There is no doubt that this production has brought with it a legion of admiring fans, who surely know every line of every song and who are up on their feet almost from the first bars of “Good Morning Baltimore”, which opens the first half. However, it is impossible for even those most hard-bitten cynics – such as myself – not to be won over by the sheer joy, optimism and high energy in this, the ultimate “feel good” show.
My first exposure to this story – that of plump teenager Tracy Turnblad who dreams of dancing on the local Corny Collins show and becoming “Miss Teenage Hairspray” whilst winning the heart of the handsome, would-be heartthrob Link Larkin – was in the 1980s cult movie version, which starred infamous drag-queen Divine (Harris Milstead), in the seminal role of mother Edna Turblad. To say that I was less than taken with it would be an understatement, and as a result of that experience, managed to avoid both the recent movie remake with John Travolta, and the entire London run of this hugely successful stage adaptation. I can now say that I am truly converted to the cause.
Where I know the stage version has it’s knockers (no pun intended) amongst the devotees of the film versions, what you have in the stage show is an extra-ordinary transformation into a huge and celebratory mainstream musical, which manages to engage not only with the young – who must be encouraged into live theatre at all costs – but with the older patrons too.
Set in Baltimore in 1962, the plot deals with some complex issues such as the racial prejudices and segregation of black Americans, and discrimination based on physical appearance. In battling her way through adversity, Tracy finds herself in the front line doing her bit to campaign against intolerance and drags her reluctant mother from the domestic surroundings she has been imprisoned in for 20 years, along for the ride.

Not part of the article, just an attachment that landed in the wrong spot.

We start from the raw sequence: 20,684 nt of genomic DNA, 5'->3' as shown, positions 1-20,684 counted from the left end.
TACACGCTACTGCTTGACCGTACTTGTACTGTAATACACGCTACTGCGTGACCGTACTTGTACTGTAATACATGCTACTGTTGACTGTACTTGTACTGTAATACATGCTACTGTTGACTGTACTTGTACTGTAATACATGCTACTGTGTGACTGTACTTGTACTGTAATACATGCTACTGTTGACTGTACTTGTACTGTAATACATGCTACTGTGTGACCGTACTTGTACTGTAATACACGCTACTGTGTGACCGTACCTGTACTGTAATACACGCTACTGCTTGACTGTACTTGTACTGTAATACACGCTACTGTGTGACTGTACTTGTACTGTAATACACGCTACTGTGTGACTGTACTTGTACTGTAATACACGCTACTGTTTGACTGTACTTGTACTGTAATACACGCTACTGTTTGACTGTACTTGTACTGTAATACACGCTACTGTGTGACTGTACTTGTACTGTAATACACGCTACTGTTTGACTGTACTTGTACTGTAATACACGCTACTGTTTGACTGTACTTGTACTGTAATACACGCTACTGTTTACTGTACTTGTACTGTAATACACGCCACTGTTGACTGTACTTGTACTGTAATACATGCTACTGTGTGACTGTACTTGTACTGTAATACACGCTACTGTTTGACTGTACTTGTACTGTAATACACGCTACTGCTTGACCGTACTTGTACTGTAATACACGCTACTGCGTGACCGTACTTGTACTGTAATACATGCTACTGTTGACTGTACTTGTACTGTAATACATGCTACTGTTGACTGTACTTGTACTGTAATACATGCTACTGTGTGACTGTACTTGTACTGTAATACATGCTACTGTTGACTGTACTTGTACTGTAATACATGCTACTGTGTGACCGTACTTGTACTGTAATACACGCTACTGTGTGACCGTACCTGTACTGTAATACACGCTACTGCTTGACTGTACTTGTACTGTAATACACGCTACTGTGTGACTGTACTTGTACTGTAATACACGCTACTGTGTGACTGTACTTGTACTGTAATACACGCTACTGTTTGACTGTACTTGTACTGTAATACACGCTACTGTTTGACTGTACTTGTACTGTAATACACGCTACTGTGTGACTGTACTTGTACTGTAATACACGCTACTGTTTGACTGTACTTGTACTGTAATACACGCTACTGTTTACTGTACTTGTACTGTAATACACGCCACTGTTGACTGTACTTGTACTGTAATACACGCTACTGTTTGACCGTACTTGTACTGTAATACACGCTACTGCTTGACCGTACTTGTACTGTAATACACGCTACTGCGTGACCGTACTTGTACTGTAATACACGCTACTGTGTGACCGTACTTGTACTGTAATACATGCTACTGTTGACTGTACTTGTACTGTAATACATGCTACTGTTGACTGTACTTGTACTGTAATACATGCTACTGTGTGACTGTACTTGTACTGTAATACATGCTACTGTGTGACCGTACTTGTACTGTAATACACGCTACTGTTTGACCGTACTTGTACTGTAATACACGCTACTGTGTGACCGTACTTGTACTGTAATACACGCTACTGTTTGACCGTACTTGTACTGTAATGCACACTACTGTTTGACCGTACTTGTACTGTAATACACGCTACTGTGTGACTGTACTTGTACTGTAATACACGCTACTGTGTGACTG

Laura Scarth as Tracy fills the stage with a performance full of unshakeable all-american enthusiasm, and enormous energy, and is supported by a delightfully nerdy best-friend in Penny Pingleton Emma Dukes. Gillian Kirkpatrick and Clare Halse as Velma Von Tussle, and her toxic daughter Amber, make hilarious and grotesque “villains” while Sandra Marvin as the aptly named Motormouth Maybelle quite literally stops the show with her power-house delivery of the anthem “I Know Where I’ve Been”.
It’s fair to say that the male characters are a bit under-served with all the larger-than-life females around, but Danny Bayne, as Corny Collins, Liam Doyle, as Link Larkin and Wayne Robinson, as Seaweed all manage to shine. Les Dennis makes a warm and engaging Wilbur, Tracy’s eccentric but kindly father, and makes the perfect foil to Michael Ball as his wife Edna. Their sublime pairing in the duet “Timeless to Me” is both hilarious and poignant, with their middle-aged love imitating the youthful romance of their daughter and both performers wring every ounce of comedy out of the situation.
And what can you say about Michael Ball’s performance? It is clearly the role of his lifetime, and he is relishing every moment of it. Firmly in the Danny-La Rue “bloke in a frock” mould, you never forget that this is a man inside a magnificent fat suit – but that is the point. Ball manages to avoid an out-and-out panto performance, and brings an element of sensitivity and pathos to dilute an otherwise outrageously camp creation.
Perhaps the real stars of the show though are the incredibly infectious score by Marc Shaiman and Scott Wittman and the high-energy dance routines, choreographed by Jerry Mitchell, which bring the whole auditorium up on their feet for the finale, with “You Can’t Stop The Beat”.